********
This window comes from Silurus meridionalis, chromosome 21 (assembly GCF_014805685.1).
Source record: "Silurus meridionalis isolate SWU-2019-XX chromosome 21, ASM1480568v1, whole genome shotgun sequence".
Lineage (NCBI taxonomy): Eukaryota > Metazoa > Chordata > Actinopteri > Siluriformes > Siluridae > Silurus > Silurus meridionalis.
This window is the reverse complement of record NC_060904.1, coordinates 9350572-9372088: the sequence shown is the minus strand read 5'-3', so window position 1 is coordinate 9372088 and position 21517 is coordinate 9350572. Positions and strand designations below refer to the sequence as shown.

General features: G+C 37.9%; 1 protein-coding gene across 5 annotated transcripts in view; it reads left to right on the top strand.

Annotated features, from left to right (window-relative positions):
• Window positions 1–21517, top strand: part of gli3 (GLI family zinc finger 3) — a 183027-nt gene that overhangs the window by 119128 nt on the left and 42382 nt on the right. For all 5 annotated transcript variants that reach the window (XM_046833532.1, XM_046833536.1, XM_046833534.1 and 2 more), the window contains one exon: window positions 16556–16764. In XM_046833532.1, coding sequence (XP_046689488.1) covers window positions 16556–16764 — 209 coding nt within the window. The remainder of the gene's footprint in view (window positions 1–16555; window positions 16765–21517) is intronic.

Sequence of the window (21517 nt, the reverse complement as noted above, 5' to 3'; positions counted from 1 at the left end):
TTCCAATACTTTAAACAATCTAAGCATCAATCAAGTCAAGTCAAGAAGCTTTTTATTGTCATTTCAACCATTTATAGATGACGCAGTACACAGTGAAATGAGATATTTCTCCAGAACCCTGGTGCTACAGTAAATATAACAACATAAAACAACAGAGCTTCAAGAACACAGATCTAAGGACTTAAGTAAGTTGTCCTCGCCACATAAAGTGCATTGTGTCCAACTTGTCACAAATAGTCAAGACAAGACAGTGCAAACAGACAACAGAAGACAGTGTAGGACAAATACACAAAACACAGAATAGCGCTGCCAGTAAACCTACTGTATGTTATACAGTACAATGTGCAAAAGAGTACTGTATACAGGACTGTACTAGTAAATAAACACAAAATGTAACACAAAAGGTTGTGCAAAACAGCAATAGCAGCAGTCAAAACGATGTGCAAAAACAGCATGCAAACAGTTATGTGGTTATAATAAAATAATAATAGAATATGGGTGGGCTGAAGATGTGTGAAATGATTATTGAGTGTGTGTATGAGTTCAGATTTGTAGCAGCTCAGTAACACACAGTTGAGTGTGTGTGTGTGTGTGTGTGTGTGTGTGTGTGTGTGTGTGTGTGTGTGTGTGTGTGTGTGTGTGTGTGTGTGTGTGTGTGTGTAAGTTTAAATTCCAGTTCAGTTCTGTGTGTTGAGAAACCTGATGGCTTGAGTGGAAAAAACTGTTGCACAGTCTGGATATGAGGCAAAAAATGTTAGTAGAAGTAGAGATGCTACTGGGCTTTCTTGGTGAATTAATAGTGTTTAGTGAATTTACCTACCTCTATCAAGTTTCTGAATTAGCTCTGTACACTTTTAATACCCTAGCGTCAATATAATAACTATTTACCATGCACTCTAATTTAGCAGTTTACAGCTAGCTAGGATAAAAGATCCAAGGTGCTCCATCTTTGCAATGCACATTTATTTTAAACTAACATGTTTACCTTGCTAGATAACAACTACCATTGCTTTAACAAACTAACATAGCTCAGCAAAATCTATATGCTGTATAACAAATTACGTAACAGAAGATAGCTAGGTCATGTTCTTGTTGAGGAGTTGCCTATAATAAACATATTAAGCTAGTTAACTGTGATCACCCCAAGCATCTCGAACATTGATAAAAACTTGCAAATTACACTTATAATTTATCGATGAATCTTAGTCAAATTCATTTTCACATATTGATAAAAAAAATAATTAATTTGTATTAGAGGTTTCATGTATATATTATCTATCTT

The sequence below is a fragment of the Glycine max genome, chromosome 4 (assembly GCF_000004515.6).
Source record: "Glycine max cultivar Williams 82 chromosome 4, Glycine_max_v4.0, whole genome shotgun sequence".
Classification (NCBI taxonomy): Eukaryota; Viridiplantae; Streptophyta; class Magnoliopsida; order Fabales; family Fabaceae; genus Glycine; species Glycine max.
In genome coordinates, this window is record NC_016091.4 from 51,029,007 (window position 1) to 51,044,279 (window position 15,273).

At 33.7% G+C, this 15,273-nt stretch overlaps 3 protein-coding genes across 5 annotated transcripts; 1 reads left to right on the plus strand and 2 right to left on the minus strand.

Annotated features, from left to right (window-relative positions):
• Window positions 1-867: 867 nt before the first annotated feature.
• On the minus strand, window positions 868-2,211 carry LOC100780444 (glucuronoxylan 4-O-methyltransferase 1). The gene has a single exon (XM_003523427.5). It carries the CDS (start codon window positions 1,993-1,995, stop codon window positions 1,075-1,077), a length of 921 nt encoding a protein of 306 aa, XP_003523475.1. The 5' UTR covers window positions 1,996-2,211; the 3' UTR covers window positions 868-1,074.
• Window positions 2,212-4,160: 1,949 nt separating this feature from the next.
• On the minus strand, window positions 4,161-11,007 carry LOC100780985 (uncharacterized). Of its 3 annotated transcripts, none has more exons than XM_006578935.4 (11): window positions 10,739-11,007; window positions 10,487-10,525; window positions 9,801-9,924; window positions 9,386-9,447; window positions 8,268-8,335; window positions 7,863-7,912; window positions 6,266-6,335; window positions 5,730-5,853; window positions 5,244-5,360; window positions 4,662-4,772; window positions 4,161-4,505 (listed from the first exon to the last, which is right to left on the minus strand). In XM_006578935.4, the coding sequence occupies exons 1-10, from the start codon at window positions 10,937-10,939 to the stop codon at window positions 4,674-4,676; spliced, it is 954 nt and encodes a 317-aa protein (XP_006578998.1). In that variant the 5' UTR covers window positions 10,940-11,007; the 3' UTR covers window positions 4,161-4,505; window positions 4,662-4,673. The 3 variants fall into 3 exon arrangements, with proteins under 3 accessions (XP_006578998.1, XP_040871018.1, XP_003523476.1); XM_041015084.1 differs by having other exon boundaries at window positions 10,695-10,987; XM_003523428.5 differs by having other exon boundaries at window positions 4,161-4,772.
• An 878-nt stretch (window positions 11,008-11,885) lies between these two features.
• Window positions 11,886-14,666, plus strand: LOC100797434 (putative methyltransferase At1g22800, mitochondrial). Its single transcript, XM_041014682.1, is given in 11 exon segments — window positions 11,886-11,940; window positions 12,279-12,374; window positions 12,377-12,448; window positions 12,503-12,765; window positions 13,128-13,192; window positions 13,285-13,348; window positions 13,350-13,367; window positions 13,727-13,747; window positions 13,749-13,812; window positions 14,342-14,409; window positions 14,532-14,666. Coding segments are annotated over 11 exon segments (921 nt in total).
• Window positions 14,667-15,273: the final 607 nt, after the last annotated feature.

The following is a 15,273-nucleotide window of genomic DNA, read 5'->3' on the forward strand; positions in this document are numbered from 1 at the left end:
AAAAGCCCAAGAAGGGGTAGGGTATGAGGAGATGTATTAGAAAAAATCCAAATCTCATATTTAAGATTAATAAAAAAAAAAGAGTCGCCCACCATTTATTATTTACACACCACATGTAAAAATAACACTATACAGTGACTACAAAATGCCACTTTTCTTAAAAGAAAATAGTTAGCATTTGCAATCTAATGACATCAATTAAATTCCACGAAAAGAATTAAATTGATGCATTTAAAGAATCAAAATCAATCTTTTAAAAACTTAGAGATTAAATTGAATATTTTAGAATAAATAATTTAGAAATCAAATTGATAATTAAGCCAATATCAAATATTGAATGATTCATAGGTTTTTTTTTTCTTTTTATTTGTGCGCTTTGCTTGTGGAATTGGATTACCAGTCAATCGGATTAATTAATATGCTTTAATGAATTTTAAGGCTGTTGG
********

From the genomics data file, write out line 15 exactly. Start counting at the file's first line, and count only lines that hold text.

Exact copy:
Annotated features, from left to right (window-relative positions):